Busted Retailers Use Bankruptcy to Break Leases by the Thousands
With the pandemic intensifying the plight of U.S. retailers, companies from J. Crew Group Inc. to the owner of Ann Taylor are using Chapter 11 bankruptcy filings to quickly get out of costly, long-term leases and shutter thousands of stores.
By seeking court protection, firms like Neiman Marcus Group Inc. and the parent company of Men’s Wearhouse avoid the headache of protracted negotiations with individual landlords. But the moves threaten to upend huge swaths of the real estate market and the half-trillion dollar market for commercial mortgage-backed securities.
“This is now black-letter law -- a debtor can cram down a landlord,” said Melanie Cyganowski, a former bankruptcy judge who’s now a partner at law firm Otterbourg PC. “If this becomes a tsunami of retailers rejecting their leases, it’s going to trigger another part of the sea change -- the mortgages held by the landlords.”
As bankrupt firms like J.C. Penney Co. and Brooks Brothers Group Inc. look to jettison leases, landlords are already feeling the consequences. CBL & Associates Properties Inc., owner of more than 100 shopping centers in the U.S., is preparing its own bankruptcy filing after rent collections cratered. And 16% of retail property loans bundled into CMBS were delinquent in July, according to research firm Trepp.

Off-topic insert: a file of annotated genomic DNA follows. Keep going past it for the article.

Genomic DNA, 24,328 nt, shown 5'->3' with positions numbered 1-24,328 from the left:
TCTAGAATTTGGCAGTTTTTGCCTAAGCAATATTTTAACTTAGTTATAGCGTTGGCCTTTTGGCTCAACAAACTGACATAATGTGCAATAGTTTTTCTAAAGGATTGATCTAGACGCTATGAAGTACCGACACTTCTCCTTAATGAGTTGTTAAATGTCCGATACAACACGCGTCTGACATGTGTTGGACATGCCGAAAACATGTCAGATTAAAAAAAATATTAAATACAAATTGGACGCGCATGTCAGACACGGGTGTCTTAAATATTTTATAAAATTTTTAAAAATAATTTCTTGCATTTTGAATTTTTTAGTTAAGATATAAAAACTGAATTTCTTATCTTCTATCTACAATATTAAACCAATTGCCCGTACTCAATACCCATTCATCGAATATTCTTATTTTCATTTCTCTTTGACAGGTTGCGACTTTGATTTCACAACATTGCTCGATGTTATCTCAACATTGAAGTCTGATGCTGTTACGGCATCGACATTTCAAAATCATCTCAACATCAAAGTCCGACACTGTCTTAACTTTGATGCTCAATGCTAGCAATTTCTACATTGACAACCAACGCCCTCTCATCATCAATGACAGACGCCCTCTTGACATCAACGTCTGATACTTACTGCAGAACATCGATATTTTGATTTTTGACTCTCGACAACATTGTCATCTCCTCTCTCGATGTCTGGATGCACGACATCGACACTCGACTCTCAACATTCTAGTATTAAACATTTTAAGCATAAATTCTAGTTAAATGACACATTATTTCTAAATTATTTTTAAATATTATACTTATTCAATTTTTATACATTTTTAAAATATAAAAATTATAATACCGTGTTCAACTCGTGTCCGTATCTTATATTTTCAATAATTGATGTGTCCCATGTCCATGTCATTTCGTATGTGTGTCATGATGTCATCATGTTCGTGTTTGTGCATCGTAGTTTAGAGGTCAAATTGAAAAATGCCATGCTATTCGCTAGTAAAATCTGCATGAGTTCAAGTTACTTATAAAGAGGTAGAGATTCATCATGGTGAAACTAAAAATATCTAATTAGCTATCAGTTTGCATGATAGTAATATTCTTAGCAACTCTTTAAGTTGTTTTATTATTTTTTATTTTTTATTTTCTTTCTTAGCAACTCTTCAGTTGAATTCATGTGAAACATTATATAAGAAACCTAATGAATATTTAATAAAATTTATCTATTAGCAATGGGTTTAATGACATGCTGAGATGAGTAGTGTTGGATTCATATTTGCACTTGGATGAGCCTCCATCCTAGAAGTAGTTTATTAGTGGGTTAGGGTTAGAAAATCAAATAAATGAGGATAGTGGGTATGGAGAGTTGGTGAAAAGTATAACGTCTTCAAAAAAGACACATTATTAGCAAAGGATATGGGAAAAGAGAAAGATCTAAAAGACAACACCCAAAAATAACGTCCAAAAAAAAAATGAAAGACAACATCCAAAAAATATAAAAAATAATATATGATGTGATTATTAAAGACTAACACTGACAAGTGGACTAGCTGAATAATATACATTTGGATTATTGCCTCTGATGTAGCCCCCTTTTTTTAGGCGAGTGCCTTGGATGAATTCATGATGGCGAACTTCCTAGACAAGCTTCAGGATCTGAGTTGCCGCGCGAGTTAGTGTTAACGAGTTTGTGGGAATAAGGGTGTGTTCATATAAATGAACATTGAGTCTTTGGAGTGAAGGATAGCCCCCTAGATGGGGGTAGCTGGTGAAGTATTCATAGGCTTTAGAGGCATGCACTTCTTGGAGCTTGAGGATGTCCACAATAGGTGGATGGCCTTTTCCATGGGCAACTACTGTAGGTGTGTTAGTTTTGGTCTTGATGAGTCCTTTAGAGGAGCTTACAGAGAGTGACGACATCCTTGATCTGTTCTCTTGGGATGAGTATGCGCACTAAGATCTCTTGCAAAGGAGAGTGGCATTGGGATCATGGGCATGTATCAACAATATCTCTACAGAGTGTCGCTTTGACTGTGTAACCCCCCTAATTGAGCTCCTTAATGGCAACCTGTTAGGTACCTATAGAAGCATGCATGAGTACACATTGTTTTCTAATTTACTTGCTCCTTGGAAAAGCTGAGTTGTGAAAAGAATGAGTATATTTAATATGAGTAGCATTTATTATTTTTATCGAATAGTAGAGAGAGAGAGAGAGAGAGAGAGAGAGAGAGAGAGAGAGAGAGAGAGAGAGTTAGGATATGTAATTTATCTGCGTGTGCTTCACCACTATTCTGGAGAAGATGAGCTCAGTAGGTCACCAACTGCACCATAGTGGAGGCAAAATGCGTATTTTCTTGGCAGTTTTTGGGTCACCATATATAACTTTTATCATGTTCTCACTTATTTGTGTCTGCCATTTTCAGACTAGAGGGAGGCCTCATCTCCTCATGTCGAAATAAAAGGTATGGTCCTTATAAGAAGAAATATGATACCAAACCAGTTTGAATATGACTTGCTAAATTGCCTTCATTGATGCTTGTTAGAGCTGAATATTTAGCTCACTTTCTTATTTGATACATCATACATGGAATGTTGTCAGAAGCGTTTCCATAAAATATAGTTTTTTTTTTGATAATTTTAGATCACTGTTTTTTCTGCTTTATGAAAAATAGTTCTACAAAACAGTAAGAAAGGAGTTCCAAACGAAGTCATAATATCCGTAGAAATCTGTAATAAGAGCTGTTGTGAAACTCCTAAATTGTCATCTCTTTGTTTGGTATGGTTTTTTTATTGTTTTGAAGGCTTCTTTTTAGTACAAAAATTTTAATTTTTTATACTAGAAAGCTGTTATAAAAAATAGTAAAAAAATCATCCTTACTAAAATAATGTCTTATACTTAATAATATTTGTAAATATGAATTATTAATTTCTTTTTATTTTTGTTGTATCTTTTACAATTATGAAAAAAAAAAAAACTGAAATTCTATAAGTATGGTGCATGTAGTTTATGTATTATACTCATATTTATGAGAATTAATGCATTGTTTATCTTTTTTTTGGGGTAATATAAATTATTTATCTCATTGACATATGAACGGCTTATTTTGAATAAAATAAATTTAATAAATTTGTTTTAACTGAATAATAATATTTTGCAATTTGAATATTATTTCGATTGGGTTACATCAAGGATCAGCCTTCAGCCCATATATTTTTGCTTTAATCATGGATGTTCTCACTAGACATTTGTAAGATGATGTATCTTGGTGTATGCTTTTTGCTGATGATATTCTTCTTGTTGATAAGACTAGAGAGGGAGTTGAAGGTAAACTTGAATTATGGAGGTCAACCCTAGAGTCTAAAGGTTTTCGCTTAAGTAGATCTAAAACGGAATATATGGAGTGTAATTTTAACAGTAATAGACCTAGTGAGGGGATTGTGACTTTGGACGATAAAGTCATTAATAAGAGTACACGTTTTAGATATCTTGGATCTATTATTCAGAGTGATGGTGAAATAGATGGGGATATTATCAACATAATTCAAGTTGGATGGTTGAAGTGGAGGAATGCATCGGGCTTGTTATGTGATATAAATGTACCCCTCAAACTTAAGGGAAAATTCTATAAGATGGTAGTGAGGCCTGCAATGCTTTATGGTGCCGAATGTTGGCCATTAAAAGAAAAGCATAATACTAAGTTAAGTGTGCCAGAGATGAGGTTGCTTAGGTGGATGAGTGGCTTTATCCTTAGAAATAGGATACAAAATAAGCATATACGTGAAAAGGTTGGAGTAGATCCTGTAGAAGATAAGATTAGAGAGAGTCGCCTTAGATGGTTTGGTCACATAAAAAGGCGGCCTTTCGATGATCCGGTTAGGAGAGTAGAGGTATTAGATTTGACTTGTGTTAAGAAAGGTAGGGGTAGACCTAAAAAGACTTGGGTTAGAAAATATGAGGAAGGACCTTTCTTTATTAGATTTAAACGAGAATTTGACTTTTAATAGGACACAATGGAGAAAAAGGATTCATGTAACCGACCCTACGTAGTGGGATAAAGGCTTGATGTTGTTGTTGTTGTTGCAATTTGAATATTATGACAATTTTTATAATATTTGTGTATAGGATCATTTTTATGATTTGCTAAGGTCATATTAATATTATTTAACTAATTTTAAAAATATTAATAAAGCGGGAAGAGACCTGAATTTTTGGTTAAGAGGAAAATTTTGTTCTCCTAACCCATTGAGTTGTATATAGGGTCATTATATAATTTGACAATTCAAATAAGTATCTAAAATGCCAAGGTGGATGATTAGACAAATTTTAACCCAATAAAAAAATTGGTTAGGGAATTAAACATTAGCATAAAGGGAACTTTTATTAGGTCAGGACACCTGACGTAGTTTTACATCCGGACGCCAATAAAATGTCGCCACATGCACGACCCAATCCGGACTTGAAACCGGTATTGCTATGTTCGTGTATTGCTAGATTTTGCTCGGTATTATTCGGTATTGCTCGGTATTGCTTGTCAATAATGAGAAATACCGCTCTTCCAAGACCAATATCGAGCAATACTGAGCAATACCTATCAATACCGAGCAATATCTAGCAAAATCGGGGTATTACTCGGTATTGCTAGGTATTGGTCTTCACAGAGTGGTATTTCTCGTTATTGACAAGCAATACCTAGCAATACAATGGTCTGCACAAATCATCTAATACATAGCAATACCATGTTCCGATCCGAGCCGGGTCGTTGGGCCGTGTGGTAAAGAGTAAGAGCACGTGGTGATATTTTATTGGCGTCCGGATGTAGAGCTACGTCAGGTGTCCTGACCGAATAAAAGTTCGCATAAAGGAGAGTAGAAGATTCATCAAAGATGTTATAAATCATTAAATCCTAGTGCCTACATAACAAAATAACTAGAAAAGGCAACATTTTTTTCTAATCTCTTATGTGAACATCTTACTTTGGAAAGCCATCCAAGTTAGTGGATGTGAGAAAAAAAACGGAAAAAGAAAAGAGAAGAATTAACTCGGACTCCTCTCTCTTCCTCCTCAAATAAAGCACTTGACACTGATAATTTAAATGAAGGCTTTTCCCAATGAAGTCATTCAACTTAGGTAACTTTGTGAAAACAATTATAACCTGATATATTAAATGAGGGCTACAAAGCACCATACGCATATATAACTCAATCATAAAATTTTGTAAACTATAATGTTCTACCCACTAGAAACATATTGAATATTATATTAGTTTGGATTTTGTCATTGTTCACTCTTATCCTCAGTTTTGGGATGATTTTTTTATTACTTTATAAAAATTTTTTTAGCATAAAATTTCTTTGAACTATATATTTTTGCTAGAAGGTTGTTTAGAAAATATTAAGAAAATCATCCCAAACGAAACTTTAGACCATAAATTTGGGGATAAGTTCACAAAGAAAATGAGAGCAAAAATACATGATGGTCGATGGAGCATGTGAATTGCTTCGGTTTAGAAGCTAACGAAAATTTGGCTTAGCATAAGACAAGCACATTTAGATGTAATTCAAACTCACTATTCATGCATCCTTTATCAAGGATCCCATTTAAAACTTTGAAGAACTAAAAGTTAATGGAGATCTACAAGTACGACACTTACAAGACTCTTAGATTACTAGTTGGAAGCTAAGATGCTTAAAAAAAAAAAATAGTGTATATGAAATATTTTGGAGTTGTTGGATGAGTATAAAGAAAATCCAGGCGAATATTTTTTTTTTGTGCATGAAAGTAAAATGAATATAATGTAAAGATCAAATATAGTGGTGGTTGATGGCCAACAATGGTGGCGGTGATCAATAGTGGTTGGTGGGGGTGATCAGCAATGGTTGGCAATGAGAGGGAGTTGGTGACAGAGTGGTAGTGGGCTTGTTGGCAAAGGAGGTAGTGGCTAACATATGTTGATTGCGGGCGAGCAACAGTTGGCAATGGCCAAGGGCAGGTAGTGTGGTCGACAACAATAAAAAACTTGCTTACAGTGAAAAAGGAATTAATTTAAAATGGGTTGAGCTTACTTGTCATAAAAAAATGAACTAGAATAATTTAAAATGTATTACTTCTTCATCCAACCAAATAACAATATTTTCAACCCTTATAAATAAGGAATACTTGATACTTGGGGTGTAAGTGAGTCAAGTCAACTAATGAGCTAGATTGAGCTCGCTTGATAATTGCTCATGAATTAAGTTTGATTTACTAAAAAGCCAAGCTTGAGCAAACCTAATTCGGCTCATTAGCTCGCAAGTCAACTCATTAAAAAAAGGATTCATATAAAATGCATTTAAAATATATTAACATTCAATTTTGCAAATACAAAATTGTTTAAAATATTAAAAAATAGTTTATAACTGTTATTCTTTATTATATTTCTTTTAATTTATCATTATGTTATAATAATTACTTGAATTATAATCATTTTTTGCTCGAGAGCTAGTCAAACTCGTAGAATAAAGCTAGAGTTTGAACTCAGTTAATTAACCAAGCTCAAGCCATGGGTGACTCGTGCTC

At least 25 major retailers have filed for bankruptcy this year, according to data compiled by Bloomberg. The most recent additions include Tailored Brands Inc., owner of Men’s Wearhouse and Jos. A. Bank, which is seeking to close about a third of its more than 1,200 stores, and Lord & Taylor parent company Le Tote, which said it could shut down all of the department store’s remaining locations.
“It’s economical, it’s efficient and it allows retailers to rationalize their footprint quickly,” said Fred Ringel, co-chair of the business finance and restructuring practice at the law firm Robinson Brog Leinwand Greene Genovese & Gluck P.C. Ringel, who works for landlords, said he’s busier than ever renegotiating leases and in some cases persuading tenants to forgo cancellations and stay under modified terms.